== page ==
Pizza. Maybe you get bored with it, but I can't. Everything about pizza seems tailor made for obsession. The way it fits in your hand, how it is equally good late at night as it is early in the morning, how it gets along with nearly everyone, and how it never gets mad if you don't call. But mostly because it combines flavors, textures, and smells in a most perfect bite.
Lindsay and I had another run-in with Pizza Delicious a few weeks ago, this time with their homage to the Beatles white album: spinach, ricotta, mozzarella, olive oil and these candy sweet red tomatoes. Instead of trucking back to Broadmoor, we just brought some beers and devoured the pizza on the truck of our car. With the sounds of a neighborhood ping pong game in the background and the evening's river breeze, the meal rivaled anything in Christendom.
First, you gotta make or buy dough. This time I went with a two day process to craft the dough. On the first day, combine half your flour (here 3 3/4 cups), yeast or starter, 2 cups of water, and a generous tablespoon of salt. Mix this until it is a paste, cover it and stick it in the fridge overnight. The next morning you add the remainder of your flour (another 3 3/4 cups) and knead until you get a nice, dense dough. Set it aside to rise. This will give you a lot of dough, so be prepared for pizzas for days, just like this one filled with everything we could find from the fridge at the end of the week.
Our main focus that weekend was to make calzones. A calzone is not technically a pizza, but it is not far off. Translated from the original middle English into Latin it means, "pizza that has been folded over to a neat package which one should keep in ye old pocket." Now if you poke a little hole in the crust, it becomes a stromboli. If you fill it with chocolate and cinnamon, you become an idiot.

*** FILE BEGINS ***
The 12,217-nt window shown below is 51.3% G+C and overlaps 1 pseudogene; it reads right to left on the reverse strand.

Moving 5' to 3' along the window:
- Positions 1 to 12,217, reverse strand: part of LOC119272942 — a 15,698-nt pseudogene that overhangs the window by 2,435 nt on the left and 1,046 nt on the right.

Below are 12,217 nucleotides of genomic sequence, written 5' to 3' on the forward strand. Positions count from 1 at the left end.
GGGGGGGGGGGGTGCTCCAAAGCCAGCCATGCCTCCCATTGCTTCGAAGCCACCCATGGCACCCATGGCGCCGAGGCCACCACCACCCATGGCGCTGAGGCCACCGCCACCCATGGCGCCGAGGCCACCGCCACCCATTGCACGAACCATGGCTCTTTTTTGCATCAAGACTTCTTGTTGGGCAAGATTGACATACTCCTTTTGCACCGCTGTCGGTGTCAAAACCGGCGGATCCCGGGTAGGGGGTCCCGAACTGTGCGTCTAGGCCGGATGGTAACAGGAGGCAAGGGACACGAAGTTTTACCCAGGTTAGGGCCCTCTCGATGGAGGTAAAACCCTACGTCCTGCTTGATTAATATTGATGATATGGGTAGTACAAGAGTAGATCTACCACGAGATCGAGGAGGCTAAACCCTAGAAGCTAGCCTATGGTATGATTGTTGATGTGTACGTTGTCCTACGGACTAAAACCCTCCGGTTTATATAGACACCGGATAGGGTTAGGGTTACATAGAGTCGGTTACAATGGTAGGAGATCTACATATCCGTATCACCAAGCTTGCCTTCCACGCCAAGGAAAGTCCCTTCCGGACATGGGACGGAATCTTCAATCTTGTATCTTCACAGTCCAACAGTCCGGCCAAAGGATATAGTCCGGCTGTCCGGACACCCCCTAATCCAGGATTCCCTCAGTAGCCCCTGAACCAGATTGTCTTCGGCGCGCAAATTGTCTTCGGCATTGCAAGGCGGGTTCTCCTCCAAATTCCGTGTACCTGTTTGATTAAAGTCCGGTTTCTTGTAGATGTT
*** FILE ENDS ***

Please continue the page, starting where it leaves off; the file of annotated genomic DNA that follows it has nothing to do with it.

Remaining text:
Eventually, the unglazed ceramic tile which doubled as a pizza stone in my oven cracked. A trip back to Home Depot failed to produce another as the check out girl had never rang up just one tile. 20 minutes later, I gave up relishing the opportunity to allow necessity to give birth to another child named invention. Take a baking sheet and turn it upside down. On top of this, place a silpat - a silicon coated, non-stick invention up there with the wheel of Parm. Pop this in your oven and crank the thing to as high as she'll go. When ready to bake, just place the calzone or pizza directly on the silpat. Because the sheet is inverted, there is no lip to catch your pizza peel.
The calzones were no slouches either. We plied the countertop thick with mozzarella, pepperoncinis, mushrooms, olives, and pungent herbs like basil and oregano, then set to stuffing like grandma on Thanksgiving. Fold it over, crimp the ends, rub some egg wash on top, and sprinkle some salt on the crust. Be careful, this mother will shoot piping hot molten cheese if you don't let it cool. It is a risk we willingly take.